Venture funding in life sciences over the last few decades has been focused on pharmaceutical solutions, using biochemistry to create synthetic cures and treatments. Our focus by contrast is on the fast-evolving nutraceutical industry, where there is growing recognition of the preventive and curative powers of plants and natural products. We believe that consumers are increasingly open to natural solutions for the treatment of certain illnesses, and healthy living generally. We believe that natural medicine must substantiate its health benefit claims using the Western scientific method, following the lead of medicinal cannabis, which has a growing body of published, peer-reviewed studies and clinical trials supporting its safety and efficacy.
We founded and built a Canadian headquartered global B2B supplier of regulated nutraceuticals. We were also early investors in a proprietary North American medical device solution that offers standardized dosing through pre-packaged medical cartridges supported by a smart application for measuring patient impact.
The longevity arena is a microcosm of much of what we see happening in life sciences more generally, with intense activity at two ends of the spectrum. At one end, there is cutting-edge scientific research into the causes of ageing. At the other end is the vast, relatively unscientific, wellness subsector.
To powerfully engage with consumers, we must draw from both camps. Our interest lies at the intersection of these two perspectives, with a focus on longevity solutions that are backed by scientific method, but which may be entirely natural in origin (for example, nutrition and lifestyle-based solutions, which continue to be underestimated by many in the mainstream healthcare system).
The challenging dynamics of care for the elderly in the advanced economies are well documented, especially in the realm of dementia where the absence of a cure compounds stresses in the care sector. We recognize that innovative solutions that increase the effectiveness and overall quality of care and its accessibility to more of the population, are going to create substantial commercial opportunities. Such solutions serve a vital societal purpose and fall squarely within the SX2 Ventures mandate.
Technology certainly has a role here, for example, in maximizing access to resources thereby increasing accessibility and reducing cost in the process. On the other hand, care services by their nature will continue to rely on human interaction at the point of delivery, meaning that traditional business challenges and solutions remain highly relevant. And cultural disruption will increasingly be a factor to consider.For example, as our senior citizens continue to prioritize ‘quality of life’ over ‘life at all costs’, new solutions for end-of-life care must be found. Ultimately, as euthanasia and assisted dying gains wider acceptance, significant investment and innovation will be required to address the changing societal norms.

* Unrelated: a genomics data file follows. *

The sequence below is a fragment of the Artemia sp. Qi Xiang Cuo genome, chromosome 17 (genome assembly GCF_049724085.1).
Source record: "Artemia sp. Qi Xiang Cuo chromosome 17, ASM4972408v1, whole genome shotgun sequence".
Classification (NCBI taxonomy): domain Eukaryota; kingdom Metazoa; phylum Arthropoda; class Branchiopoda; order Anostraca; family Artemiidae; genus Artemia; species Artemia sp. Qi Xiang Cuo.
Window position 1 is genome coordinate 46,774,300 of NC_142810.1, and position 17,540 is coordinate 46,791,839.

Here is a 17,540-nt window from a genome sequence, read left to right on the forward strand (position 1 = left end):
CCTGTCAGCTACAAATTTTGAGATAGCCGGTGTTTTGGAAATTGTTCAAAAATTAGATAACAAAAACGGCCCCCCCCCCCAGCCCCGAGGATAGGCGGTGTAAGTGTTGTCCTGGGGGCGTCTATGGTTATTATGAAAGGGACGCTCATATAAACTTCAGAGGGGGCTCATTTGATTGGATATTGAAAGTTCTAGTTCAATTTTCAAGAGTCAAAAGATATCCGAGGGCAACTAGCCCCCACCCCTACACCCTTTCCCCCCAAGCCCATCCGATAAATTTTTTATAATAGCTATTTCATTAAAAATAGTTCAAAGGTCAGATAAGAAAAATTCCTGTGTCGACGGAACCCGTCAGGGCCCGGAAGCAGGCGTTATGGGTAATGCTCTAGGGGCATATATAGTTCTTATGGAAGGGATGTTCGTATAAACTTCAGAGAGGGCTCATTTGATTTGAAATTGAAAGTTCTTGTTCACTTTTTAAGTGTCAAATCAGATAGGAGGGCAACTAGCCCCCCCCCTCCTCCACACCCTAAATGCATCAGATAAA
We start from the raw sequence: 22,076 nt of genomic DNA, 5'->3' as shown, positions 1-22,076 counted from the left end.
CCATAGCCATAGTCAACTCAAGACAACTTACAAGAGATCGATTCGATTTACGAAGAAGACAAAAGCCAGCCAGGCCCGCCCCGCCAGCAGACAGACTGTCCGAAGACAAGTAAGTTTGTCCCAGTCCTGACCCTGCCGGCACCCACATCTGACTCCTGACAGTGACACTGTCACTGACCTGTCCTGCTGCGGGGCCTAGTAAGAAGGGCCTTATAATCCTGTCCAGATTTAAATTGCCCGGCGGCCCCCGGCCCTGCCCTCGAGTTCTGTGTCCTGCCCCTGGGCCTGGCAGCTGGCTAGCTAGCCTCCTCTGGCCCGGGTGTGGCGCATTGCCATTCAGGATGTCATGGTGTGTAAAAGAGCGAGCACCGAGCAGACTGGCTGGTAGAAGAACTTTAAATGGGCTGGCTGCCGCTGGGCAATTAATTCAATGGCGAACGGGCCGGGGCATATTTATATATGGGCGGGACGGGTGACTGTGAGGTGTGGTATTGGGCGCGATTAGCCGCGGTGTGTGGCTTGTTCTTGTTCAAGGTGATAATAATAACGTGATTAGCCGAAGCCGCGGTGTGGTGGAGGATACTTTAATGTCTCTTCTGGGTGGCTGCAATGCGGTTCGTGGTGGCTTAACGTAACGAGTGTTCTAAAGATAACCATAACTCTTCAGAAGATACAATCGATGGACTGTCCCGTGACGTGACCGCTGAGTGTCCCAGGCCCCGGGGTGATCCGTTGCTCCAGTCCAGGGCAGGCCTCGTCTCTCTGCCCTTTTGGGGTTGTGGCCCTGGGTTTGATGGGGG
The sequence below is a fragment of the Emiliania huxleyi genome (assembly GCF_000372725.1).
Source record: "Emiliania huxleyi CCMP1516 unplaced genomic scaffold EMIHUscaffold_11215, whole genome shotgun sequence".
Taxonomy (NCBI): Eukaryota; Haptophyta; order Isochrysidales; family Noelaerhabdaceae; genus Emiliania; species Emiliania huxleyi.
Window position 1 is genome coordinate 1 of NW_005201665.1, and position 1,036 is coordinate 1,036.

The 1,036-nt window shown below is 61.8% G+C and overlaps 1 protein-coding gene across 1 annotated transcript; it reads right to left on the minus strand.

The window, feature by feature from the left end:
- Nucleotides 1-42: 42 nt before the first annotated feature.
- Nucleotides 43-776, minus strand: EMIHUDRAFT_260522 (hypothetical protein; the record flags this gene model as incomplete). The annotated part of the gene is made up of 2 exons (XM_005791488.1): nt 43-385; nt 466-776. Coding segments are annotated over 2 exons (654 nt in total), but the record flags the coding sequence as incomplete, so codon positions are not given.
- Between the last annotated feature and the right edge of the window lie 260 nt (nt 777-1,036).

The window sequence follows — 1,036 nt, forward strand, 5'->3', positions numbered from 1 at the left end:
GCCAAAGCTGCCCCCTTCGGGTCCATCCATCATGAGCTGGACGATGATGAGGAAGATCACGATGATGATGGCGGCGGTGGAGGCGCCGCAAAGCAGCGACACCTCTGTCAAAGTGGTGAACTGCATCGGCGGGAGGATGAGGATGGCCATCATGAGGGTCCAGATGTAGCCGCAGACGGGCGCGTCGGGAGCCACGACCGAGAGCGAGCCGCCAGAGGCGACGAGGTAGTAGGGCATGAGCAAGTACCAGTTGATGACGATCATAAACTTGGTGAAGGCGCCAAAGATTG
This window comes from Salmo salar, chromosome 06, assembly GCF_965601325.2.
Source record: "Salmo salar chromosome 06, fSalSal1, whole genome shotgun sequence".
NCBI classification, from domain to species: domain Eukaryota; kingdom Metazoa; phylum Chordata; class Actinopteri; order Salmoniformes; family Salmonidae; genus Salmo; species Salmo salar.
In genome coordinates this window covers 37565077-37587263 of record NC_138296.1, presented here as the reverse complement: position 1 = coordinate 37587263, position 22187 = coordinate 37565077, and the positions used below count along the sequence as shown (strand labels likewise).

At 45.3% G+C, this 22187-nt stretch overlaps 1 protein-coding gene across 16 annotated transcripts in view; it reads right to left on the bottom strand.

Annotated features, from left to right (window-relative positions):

We are only beginning to understand the widespread prevalence of mental illness in society and to appreciate that it is no different from physical illness in terms of the burden it places on patients, families, employers and national health systems. All countries, including rich advanced ones, are emerging markets when it comes to mental illness. As the stigma associated with mental illness decreases and medical advances continue, more patients will seek treatment, placing an even greater demand on public health services. This will open up opportunities for the private sector to develop new solutions and business models that are at once affordable at benchmark quality and investable.
We are building a next-generation dementia care facility incorporating technological advancements. The facility’s goal is to stimulate patients and help maximize independence and functioning to make their symptoms more manageable and to support caregivers.
Recent studies have shown that increasing the quality, not quantity, of healthcare services is the more pressing need in many emerging markets. From a financial sustainability perspective, solutions that increase affordability and access, as well as quality, will succeed in a competitive marketplace. As a result, our focus is on reimagining the manner in which private healthcare services are delivered in high population-growth emerging markets, to achieve increases in quality, affordability and access. We are also working on technology-driven solutions that substantially reduce price points in order to increase access to benchmark quality services for entire populations.